By Sara Drexler
On Friday, September 20th, the Wharton Initiative for Global Environmental Leadership (Wharton IGEL) at the University of Pennsylvania partnered with the Natural Resources Defense Council (NRDC) and the Wharton Sports Business Initiative to host representatives from the professional sports industry to share ideas around Leadership in Greening the Sports Industry: Raising the Bar for Sustainability.
Allen Hershkowitz from NRDC, a senior scientist who is a thought leader in sustainability efforts in the sports industry, opened the panel with a remarkable statistic: 13 percent of people follow science, over 63 percent follow sports. The sports industry has a unique opportunity to influence trends in sustainability through its significant fan base across all types of sports. Additionally, the sports industry’s unique facilities and operations present significant opportunity for long-term cost savings through investments in environmental sustainability. This combination of financial incentives and a large base of loyal fans positions the sports industry for maximum impact on sustainability.
In Portland, Zeulner led the effort that resulted in Rose Garden achieving the first LEED Gold certification in the NBA. The LEED EB O&M certification saved the Trailblazers $2.1 million since August 2011, which represents a stunning 467 percent return on investment.
What about the fans? A dedicated fan usually prides himself/herself on the ability to name any statistic about his/her favorite player. But can a fan speak confidently about the stadium’s waste diversion rate or the number of guests who travel to the game by bike? Increasingly, they can. Over Jenkins’ seven-year period in Seattle, Safeco Field has achieved 86 percent of waste diverted from landfill through its Strike Out the Landfill campaign, sponsored by BASF. Through a waste campaign featuring star pitcher Felix Hernandez, the Mariners achieve the significant fan engagement necessary to ensure that waste is being properly sorted. Zeulner showed that when his team used a thorough GHG inventory, they found that 58 percent of their Scope III emissions came from guests commuting to the arena. Zeulner’s team installed higher quality bike racks and encouraged fans to bike to the game, and nearly overnight the arena went from 20 to 100 bikes. They now they see an average of 250 per event.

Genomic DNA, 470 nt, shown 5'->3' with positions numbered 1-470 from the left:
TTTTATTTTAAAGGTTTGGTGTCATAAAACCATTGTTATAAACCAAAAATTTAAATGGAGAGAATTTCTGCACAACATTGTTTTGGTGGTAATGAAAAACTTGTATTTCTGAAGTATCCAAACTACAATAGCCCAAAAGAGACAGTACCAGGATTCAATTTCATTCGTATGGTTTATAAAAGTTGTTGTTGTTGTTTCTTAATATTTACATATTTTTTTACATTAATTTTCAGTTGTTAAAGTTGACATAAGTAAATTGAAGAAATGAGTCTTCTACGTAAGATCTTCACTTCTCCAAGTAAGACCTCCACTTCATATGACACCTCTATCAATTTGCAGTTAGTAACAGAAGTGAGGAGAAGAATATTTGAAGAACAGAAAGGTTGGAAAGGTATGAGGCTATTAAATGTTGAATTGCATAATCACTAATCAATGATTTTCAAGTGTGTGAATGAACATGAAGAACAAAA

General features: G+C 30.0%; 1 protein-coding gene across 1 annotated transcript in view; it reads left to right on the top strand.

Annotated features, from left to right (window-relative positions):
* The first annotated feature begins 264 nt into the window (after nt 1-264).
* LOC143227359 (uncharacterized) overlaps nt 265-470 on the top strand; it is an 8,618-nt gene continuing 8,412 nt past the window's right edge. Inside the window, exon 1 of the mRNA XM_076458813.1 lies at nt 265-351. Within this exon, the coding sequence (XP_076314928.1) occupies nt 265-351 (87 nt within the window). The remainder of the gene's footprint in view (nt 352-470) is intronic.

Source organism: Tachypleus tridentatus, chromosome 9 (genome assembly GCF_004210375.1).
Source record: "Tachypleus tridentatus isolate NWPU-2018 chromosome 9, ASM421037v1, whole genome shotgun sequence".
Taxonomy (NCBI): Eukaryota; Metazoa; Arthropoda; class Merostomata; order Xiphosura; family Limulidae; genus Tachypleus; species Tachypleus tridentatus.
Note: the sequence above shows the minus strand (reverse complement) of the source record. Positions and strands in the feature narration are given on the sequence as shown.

The sports industry has a unique opportunity and, increasingly, an obligation to its stakeholders and fans to show leadership in sustainability. In addition to the Seattle Mariners and the Portland Trailblazers, representatives from the New York Yankees, Miami Heat, NASCAR, Pocono Raceway and AEG contributed their experiences and best practices on Friday to show that cost savings and influence occur across the sports industry. They transcend specific teams and are applicable across the country.
Frances Beinecke, President of the NRDC and closing keynote speaker for the conference, reminded all in attendance that the sports industry across the world relies on natural resources like open space and temperate weather. Those can be taken for granted in professional stadiums and climate controlled arenas. The professional sports industry has the opportunity to be a force for scalable sustainability solutions, as well as increased public understanding of environmental issues. It is time for the whole industry to follow the example set forth by these leaders and step up to the plate.
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Sara Drexler (@drexsa) is a graduate student at the University of Pennsylvania working toward a Master of Environmental Studies degree with an emphasis in Corporate Sustainability. Sara is the Sustainability Analyst Intern at FMC Corporation, a diversified specialty chemicals company serving agricultural, industrial and consumer products markets. She works with FMC’s metrics and reporting system to develop the company’s future approach to external assurance on its sustainability reporting. She received her undergraduate degree from Colgate University. Sara is an avid backpacker, food lover and runner, and a proud Philadelphian.
Image credit: Wharton IGEL